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Early bedtime thwarts childhood obesity

Winning the fight against childhood obesity could be a few extra hours of sleep away.

Early bedtime thwarts childhood obesity

We have been quick to point the blame at sugary drinks, fast foods and the technology boom when it comes to understanding the reasons behind childhood obseity.

But researchers at the Temple Center for Obesity Research and Education (CORE) are blaming a lack of sleep for children overeating.

In the first known study of its kind, researchers examined the impact of sleep on children’s eating behaviours by altering the sleeping patterns of kids aged 8 to 11 – 27 per cent of which were overweight or obese.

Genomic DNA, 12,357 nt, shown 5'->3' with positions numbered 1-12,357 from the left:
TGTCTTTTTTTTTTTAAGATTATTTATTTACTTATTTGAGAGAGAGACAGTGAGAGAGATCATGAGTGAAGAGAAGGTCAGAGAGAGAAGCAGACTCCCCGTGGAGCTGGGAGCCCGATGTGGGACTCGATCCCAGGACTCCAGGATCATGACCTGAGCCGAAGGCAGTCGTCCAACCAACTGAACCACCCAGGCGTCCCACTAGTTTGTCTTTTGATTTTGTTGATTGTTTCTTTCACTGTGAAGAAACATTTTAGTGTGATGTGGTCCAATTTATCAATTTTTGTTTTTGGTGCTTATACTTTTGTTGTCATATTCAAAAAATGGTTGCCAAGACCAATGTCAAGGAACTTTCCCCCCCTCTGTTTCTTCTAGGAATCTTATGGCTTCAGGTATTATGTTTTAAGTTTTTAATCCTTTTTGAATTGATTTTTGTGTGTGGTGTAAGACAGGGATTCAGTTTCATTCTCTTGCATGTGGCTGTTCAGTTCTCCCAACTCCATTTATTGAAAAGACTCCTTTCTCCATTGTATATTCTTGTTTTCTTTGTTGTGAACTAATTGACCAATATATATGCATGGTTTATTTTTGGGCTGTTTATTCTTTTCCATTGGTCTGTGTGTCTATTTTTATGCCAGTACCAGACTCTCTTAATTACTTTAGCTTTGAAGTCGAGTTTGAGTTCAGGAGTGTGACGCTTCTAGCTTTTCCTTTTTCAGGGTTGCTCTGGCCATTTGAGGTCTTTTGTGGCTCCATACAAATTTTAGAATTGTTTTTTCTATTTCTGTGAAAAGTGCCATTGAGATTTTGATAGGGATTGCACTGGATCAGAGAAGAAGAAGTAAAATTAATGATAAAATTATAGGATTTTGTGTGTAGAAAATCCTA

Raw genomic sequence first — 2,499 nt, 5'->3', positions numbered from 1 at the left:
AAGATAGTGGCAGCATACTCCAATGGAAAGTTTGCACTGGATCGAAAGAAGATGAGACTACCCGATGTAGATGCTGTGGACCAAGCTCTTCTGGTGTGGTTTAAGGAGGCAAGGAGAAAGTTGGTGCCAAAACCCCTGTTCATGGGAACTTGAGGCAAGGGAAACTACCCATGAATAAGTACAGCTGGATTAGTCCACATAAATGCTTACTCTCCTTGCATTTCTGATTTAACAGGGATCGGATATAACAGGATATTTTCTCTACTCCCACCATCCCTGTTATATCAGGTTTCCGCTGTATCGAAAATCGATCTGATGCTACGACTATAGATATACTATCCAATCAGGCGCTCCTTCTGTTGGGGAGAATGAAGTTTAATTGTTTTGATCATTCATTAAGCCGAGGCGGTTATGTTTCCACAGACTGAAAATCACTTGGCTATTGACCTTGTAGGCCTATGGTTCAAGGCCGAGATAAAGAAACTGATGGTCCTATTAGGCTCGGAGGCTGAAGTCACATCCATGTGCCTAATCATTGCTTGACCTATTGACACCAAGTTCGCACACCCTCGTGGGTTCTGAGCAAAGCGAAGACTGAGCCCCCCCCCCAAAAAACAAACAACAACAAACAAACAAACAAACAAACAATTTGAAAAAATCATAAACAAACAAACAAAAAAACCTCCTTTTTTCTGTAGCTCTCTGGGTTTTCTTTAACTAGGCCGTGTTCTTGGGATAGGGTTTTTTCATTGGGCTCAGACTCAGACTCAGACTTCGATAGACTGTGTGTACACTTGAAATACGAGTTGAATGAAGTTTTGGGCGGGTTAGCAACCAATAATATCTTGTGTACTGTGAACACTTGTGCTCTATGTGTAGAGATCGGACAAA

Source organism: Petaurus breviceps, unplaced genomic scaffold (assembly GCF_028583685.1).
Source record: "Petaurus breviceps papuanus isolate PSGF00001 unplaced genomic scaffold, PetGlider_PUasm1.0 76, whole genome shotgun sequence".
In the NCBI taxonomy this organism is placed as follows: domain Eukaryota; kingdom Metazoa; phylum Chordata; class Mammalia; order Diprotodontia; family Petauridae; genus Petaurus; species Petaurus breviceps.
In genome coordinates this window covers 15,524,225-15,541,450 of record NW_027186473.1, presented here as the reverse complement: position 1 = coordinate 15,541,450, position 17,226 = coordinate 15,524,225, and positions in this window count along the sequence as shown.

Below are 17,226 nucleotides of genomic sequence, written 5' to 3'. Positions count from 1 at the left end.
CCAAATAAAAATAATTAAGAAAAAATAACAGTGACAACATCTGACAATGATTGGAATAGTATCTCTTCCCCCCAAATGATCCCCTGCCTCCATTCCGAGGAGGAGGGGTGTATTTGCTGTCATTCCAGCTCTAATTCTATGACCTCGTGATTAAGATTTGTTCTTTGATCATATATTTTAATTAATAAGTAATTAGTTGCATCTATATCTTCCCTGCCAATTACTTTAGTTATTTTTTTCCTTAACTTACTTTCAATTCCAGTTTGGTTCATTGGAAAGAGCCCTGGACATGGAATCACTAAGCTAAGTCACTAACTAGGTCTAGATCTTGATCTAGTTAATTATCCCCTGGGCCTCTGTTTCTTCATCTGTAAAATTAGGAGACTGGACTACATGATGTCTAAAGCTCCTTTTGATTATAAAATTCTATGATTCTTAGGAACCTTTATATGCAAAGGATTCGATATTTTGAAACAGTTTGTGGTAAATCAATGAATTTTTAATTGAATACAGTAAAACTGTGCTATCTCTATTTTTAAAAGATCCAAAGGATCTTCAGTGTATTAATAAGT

For the first week of the study, children slept their usual number of hours, but were asked to either reduce or extend their sleeping time the next week, and then follow this up with the opposite sleep schedule the following week.

Conclusive results found that in the week where the youngsters’ sleep was increased, they consumed 134 less calories a day on average and weighed 0.23 kilograms less (half a pound). It is believed this is due to the children exhibiting lower levels of leptin during this time, a hunger-regulating hormone.

“Findings from this study suggest that enhancing school-age children’s sleep at night could have important implications for prevention and treatment of obesity,” said study leader Dr Chantelle Hart, associate professor of public health at CORE.

“Given all of its documented benefits, in many ways, you can’t lose in promoting a good night’s sleep,” she added.

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